Wednesday, April 6, 2016

A Completely Different Way to Use a Shock Collar

When I wrote about shock collars over a year ago, I knew they could be used to punish a dog with pain, and that seemed to be their entire purpose. More recently, several of my internet dog trainer friends began using them on their sensitive and reactive dogs. I was forced to conclude that either these friends were misguided and horrible people, or that there was something I didn't know about shock collars.
dog wearing shock collar
This is a photo prop and not a working e collar.
Photo by Erin Koski

Keeping an Open Mind

Most of my knowledge of shock collars, largely referred to as e collar, electronic collars, or remote collars by their users, comes from reading internet forums for hunting dog handlers. This is a world from which I am very far removed. Over here on the coast of California nobody owns scenthounds, and I don't know anyone who knows anyone who hunts anything. Reading forums discussions by people who train and work scenthounds is a fascinating glimpse into an alien world.

So far, I have learned that scenthound training is extremely negative. Though I occasionally hear about positive training, most of the controversy on the forums appears to center around whether handlers should be beating their dogs with sticks or shocking them with e collars when they hunt the wrong prey. 

Even the instruction manuals for remote collars seem to describe very negative training methods. First teach the dog to sit, then tell him to sit and shock him if he doesn't do it right away. I personally feel that a dog not responding to my command means I need to do more training, I definitely don't put the blame on the dog for their lack of ability to do what I say. That's the whole purpose of an e collar, right? To punish the dog for not obeying?

Still Skeptical

The people I admire and respect for their training ability aren't hunting dog trainers, though. These people do dog sports like agility and disc with their dogs. They train fun tricks. Where did the remote zap collar fit in? It turns out that there is an entirely different way to use a remote collar as a training device. The idea is to use very low-level shocks to signal to the dog that it is time to listen and pay attention because a command is coming. 

But low-level shocks are still bad, right? I mean, even mild discomfort might make a dog less at ease in their environment. I imagined it was like getting a static shock from touching a doorknob, or licking a 9-volt battery. I'm a very accident-prone person and have had a variety of learning experiences involving electricity, all of them highly aversive.

The Obvious Answer

Not long after hearing this simplified explanation, I had a chance to actually play with a shock collar at a dog event. Obviously, the first thing you do when handed a shock collar is to shock yourself to see what it's like. It can't be any worse than trying to pull a broken bulb on a lit strand of Christmas lights out with your teeth, right? (Never do that. It sucks.) 

This particular collar had 18 different levels of shock, or "static stimulus". I strapped it onto my arm and started zapping. At level one I had to hit the button a few times to be sure anything was actually happening, and feeling it took some concentration. At level 5 it started making my arm muscles twitch, which was more fascinating than anything else. A friend tried it on his arm while I shocked him, and though he was focusing on it, he felt nothing until level 6. At level 18 it made his whole arm jump, but more in a "that's so weird!" fashion rather than "oh god make it stop!"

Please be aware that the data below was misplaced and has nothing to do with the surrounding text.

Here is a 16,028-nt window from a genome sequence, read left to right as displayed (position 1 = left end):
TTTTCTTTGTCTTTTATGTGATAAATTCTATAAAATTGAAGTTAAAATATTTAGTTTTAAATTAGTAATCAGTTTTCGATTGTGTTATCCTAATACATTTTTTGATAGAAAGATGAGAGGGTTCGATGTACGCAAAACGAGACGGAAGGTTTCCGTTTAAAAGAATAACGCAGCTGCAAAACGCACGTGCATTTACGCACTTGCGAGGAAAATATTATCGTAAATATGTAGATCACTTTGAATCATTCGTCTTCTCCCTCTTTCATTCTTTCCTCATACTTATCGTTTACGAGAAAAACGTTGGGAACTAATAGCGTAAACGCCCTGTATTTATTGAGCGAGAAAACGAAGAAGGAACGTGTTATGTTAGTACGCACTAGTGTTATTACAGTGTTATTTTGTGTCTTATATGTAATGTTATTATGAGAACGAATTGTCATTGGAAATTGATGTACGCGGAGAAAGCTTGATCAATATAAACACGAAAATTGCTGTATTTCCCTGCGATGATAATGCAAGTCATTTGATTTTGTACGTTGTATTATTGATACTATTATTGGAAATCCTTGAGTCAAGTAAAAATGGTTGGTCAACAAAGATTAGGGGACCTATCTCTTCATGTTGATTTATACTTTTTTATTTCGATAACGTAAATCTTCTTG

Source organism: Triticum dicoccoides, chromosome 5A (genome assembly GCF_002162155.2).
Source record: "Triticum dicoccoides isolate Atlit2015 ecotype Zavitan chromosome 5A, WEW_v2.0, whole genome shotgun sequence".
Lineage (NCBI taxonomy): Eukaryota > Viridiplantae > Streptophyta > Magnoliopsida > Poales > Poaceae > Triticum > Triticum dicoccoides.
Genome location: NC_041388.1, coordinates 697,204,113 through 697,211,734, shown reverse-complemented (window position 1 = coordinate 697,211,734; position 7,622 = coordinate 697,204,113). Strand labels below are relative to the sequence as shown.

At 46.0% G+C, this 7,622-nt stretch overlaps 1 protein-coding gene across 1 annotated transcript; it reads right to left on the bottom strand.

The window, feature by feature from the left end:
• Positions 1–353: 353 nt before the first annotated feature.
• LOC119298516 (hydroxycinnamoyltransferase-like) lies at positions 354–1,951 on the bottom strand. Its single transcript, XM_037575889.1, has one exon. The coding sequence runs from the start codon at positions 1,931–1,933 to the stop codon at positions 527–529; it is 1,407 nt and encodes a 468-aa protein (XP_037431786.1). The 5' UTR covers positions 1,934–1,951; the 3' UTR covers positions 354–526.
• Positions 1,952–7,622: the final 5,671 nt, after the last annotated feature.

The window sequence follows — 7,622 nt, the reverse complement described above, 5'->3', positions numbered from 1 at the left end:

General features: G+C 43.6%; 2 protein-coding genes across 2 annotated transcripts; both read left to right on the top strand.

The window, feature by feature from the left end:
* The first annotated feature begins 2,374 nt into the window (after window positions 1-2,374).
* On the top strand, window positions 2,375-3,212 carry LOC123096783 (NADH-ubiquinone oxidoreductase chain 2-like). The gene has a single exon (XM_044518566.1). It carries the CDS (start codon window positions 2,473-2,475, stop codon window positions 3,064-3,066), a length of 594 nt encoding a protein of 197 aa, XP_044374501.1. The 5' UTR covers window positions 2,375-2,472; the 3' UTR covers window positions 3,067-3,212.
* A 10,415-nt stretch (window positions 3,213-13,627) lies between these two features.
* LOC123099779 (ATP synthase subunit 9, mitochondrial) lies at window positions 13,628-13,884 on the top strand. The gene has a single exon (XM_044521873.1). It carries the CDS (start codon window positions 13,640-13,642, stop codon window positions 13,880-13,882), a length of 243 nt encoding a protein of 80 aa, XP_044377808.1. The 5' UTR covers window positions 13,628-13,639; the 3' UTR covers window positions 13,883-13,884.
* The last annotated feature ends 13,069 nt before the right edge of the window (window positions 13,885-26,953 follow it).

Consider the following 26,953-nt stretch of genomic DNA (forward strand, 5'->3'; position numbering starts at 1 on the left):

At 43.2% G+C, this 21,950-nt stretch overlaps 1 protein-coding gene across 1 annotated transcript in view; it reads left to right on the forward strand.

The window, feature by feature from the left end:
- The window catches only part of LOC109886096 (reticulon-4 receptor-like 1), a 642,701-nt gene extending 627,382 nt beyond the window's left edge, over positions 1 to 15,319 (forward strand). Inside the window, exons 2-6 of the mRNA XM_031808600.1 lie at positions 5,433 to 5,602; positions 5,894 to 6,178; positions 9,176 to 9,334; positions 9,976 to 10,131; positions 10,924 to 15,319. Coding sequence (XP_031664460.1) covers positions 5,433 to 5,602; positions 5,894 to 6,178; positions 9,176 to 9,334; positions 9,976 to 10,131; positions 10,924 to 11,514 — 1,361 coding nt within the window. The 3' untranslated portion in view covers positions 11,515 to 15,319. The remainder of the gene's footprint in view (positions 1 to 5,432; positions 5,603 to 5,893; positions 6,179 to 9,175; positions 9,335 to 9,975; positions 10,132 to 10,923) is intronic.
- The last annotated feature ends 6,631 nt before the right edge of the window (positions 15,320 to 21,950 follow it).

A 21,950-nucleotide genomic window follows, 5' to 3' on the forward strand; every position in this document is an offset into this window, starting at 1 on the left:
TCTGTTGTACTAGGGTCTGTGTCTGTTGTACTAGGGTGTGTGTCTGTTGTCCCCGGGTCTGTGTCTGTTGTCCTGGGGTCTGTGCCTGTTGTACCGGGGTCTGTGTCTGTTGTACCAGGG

The Right Tools

I've since learned that the remote collars my trainer friends are using have something like 100 different levels of shock, starting well below the level of the simple one I played with. Their dogs are trained with a stimulus they just barely notice, and this functions as sort of a tap on the shoulder. Sort of like getting someone's attention when they're engrossed in a project, they might not hear you if you just talk so you have to tap them on the shoulder to get their attention first.

The stimulus in this sort of training acts as an antecedent, an alert that important information is coming. It's sort of like when I jiggle the leash or softly and quickly whisper my dog's name, but more consistent. I guess I could call it an attention cue. So zap, command, treats and party time. To get there, the stimulus is first paired with food so the dog learns that it means cookie time. So then it's like whispering "cookies!" before telling the dog to sit.

But How Can Electric Shock Ever Be Positive?

I was way less accepting of low level stimulus remote collar training until I played with a modern, high-quality e-collar and found out exactly what it feels like. Knowing that I can barely feel it when I'm really trying hard to feel it, I finally understand how that could be used as a cue instead of a punishment. It really does feel like a tap and not at all like a shock. I was shocked to learn that it doesn't feel like a static shock.

The end goal of low level stimulus training, as I understand it, is to have the dog go into listening mode whenever they hear their handler. This at least seems like a plausible training method, and I'm now pretty sure that my trainer friends aren't horrible people after all. I'm fortunate that Sisci exists in listening mode, as does Brisbane most of the time. For less hyper-biddable dogs, this could be a reasonable training tool. 

I'm not planning on zapping my dogs anytime soon, but I'm pleased that I kept an open mind about e collars because I learned a whole new way that they can be used. 

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